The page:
In case you did not know, you cannot live comfortably in Tanzania if you do not know Kiswahili, even for a day. Ugandans who have shunned East Africa’s archetypal language as if it is the plague, would get rudely awakened when all of Kiswahili’s importance comes crashing down on them like a waterfall, the day they suddenly drop in the middle of Tanzania, without any acquaintances.
Many Tanzanians speak only their mother tongue and Kiswahili. Frustratingly, only a few elite speak English.
It’s thus a slight breather that there is at least, one town in Tanzania where as a non-Kiswahili-speaking Ugandan of Bantu origin, you will not appear as lost as a village chicken caught up in the middle of the Jinja-Road-stretch at Lugogo where cars race past as if some cacodemon is fast chasing on their heels.
Similar native language
Six hours, 300 kilometres and Shs20,000 away from Kampala, down South West, on the western shores of Lake Victoria, sits Bukoba town. It is right in the middle, entrapped between two very rocky hillsides, taking in as much of the sea breeze as it can. And it is there that the Ugandan in you will find solace - a place where while at a restaurant, you order for matooke and beef in Luganda, or any of the dialects from western Uganda, and still get through to the other party.
Bukoba town is home to the Haya people, a Bantu ethnic group that speaks a dialect so similar to Runyankore you would think the two languages are cousins. And so it is that in the confusing cloud of the mixed Kihaya-Kiswahili conversations that fill the air in the town and beyond, you will pick out a few words that will sound comfortingly close to home – like “nasiima munno,” to mean “thanks a lot.”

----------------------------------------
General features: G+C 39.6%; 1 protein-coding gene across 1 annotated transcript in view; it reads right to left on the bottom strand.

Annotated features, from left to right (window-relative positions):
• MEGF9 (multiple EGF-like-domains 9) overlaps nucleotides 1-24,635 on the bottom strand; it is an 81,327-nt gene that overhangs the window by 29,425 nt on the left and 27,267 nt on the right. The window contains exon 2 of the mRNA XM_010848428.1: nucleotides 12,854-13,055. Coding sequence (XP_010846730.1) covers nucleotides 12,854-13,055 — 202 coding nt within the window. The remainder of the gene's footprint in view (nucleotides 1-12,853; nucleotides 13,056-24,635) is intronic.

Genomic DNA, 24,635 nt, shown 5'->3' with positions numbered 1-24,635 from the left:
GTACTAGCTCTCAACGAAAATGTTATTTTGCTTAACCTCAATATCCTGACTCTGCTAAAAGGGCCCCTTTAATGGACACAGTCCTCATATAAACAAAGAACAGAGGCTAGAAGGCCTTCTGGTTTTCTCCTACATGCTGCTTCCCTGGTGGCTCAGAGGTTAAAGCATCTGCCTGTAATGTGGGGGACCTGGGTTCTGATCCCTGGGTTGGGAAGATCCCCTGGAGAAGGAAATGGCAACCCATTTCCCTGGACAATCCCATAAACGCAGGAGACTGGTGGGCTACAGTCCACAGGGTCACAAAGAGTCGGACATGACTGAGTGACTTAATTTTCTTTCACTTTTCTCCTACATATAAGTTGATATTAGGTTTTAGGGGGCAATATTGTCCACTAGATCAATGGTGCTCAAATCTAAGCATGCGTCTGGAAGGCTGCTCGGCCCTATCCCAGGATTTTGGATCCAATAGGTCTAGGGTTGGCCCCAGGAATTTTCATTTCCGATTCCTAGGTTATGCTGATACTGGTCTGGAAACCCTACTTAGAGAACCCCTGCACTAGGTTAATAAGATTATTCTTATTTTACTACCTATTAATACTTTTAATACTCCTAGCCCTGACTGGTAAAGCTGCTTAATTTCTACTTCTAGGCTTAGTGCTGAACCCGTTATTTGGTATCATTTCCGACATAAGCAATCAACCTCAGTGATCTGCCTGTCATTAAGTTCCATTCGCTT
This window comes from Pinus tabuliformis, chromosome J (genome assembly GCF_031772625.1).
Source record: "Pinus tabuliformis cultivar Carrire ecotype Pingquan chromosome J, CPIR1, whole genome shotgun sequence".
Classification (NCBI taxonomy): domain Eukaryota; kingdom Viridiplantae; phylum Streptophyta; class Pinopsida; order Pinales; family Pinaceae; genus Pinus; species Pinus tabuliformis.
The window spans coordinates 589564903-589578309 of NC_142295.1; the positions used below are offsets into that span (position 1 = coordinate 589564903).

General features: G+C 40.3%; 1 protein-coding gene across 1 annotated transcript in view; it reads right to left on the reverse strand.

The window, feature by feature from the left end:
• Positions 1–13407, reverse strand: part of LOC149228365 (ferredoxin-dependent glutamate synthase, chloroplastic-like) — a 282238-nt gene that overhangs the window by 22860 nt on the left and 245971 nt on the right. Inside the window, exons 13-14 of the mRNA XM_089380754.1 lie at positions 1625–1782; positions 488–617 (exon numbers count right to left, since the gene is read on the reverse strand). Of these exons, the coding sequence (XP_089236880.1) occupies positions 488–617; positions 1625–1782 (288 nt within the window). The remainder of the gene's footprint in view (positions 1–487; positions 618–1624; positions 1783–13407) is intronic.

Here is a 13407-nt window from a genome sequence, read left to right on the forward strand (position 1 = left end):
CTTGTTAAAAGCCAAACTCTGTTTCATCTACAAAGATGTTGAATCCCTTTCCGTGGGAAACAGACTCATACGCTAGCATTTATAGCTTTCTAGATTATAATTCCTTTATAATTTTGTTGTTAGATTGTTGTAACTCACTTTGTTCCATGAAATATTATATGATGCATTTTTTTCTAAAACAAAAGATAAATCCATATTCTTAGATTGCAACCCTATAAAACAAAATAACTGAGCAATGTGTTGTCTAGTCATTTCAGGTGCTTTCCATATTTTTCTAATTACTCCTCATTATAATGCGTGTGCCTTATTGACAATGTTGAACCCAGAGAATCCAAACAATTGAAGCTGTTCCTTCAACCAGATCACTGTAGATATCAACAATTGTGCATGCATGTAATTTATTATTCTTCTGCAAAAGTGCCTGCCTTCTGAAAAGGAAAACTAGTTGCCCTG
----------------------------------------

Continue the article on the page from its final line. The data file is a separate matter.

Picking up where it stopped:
If the inability to communicate in Kiswahili had disoriented you, engaging a local in conversation will more than summon back your nerves to their tether. That, and the general warmth, affability, and charming pleasantness of the town’s folk will give meaning to the phrase ‘a home away from home’. It is a town of beautiful people too, a feat that you will witness more often as you head farther into Tanzania.
The fast paced life of the big cities has somehow not yet invaded little simple Bukoba. There is still a slow pace to things – in the gait on the streets, in the car speeds on the roads and even in the way business is transacted. It is not yet noisy, even at roads by the side of the bus-park, where the motor-mouthed passenger touts raise hell all day long.
Unlike Kampala, the town’s centre is built out of a sort of paddock-system-like-architecture of its streets, making navigating around them a simple feat. All along the streets, traders lay their mats and sheets down, and place an assortment of merchandise like battery cells, torches, kettles and lamps on top. Most of the streets were an open-air market on the day we visited.
Bukoba could as well be the only place in East Africa where all bodaboda cyclists within sight carry two helmets, one for the rider and another for the passenger. The regulations say so, and the riders obey. Similar regulations exist in Kampala, but they are regulations that are more adhered to in the breach than in the observance. In Kampala, the few times you will see a bodaboda passenger wear a helmet, chances are it will be a white tourist doing the honour.